“This Land is our Land”: Local Thai Women’s Struggle for Land and Housing Rights in Post-Tsunami Thailand

By Edyta Materka.

Published by The Diversity Collection

Format Price
Article: Print $US10.00
Article: Electronic $US5.00

Why do women own less than 1% of the world’s property and 10% of the world’s income whilst working two-thirds of the world’s working hours and producing half of the world’s food? (United Nations Division for the Advancement of Women, 2005). Land is capital, collateral, and women’s legal ownership of it is crucial to economic self-sufficiency as it increases their chances of acquiring loans and credit for private sustainability projects. Gender-neutral land codes promulgating the formalization of the female-dominated, informal economic sector and women’s legal qualification for land ownership sans spousal approval would potentially effectuate women’s manumission from economic fetters and traditionally-ascribed gender roles. Activists lobbying for women’s land and property rights in developing countries, however, are waging an uphill battle against the economic, political and social interests of governments, intergovernmental organizations, corporations, non-governmental organizations, et al.

Such contestation is demonstrated in this qualitative case-study composed of information collected throughout the course of my volunteership from June 2005 to August 2005 as a full-time construction worker and human buffer for a local land-rights resistance movement led against an intrusive Thai property developer at Hat Laem Pom, a tsunami-devastated beach-settlement in Khao Lak, Thailand. Thaksinomical economic policies proceeding the 1997-1998 Asian financial crisis and Thailand’s signing of the ASEAN Free Trade Area Agreement (AFTA) have given leeway to corporate-friendly interpretations of Thailand’s flexible Bhumibol Adulyadej Rex. or Act Promulgating the Land Code B.E. 2497. This bed-fellowship has promulgated land grabs for the purposes of constructing luxurious tourist venues, attracting foreign direct investment and satiating corporate profit-hunger on tsunami-leveled strips of land along the Andaman beach coast previously inhabited by local Thai communities. Although women organizing against the construction of such projects in the public are transiently transcending their socially-constructed, gender-specific roles as mothers and wives in the private sphere, they are not recognized as independent land-owners under the Thai Land Code.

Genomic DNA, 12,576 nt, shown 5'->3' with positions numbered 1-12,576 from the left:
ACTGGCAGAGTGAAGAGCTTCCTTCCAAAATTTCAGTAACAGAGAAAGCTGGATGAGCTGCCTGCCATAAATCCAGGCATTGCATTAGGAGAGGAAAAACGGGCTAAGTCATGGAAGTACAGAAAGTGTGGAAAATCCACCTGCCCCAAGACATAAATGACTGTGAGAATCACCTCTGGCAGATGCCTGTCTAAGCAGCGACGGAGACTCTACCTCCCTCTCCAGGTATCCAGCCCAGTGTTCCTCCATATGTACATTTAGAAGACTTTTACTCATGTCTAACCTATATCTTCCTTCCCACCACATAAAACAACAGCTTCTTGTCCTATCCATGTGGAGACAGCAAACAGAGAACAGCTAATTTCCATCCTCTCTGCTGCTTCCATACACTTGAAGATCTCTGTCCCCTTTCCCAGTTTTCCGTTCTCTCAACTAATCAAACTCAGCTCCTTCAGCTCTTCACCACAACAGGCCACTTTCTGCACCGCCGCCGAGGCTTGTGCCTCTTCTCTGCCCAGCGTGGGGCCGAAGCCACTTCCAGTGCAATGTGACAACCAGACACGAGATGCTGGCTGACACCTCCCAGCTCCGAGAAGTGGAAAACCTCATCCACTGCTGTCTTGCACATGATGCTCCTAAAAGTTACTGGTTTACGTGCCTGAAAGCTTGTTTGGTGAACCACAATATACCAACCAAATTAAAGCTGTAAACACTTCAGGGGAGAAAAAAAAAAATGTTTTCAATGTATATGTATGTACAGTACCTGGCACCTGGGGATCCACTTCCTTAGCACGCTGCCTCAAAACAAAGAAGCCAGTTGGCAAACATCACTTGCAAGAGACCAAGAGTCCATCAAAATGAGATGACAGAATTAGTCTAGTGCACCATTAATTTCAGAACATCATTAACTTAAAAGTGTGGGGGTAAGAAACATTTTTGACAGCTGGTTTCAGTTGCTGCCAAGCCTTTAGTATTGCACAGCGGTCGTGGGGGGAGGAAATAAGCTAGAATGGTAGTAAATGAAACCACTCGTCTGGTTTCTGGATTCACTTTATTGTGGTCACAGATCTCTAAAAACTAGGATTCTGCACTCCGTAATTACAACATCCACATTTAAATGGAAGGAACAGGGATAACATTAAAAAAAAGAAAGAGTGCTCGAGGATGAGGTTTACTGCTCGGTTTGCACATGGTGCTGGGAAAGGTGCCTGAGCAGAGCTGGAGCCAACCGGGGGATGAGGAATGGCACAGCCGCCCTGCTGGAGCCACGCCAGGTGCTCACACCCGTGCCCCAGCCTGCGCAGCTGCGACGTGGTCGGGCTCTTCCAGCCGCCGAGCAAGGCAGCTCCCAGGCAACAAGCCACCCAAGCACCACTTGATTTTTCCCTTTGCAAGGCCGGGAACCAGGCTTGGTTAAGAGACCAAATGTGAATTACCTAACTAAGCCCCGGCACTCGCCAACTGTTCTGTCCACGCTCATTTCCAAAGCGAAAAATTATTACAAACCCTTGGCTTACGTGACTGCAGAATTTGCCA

Keywords: Land-Rights, Land-Use, Land Code, Gender Roles, Income-Generation, Post-Tsunami Thailand, Women’s Resistance, Human Right to Land

International Journal of Diversity in Organizations, Communities and Nations, Volume 7, Issue 3, pp.27-36. Article: Print (Spiral Bound). Article: Electronic (PDF File; 1.590MB).

Dr. Edyta Materka

PhDc 2013, Human Geography & Urban Studies
Department of Geography & Environment
London School of Economics & Political Science

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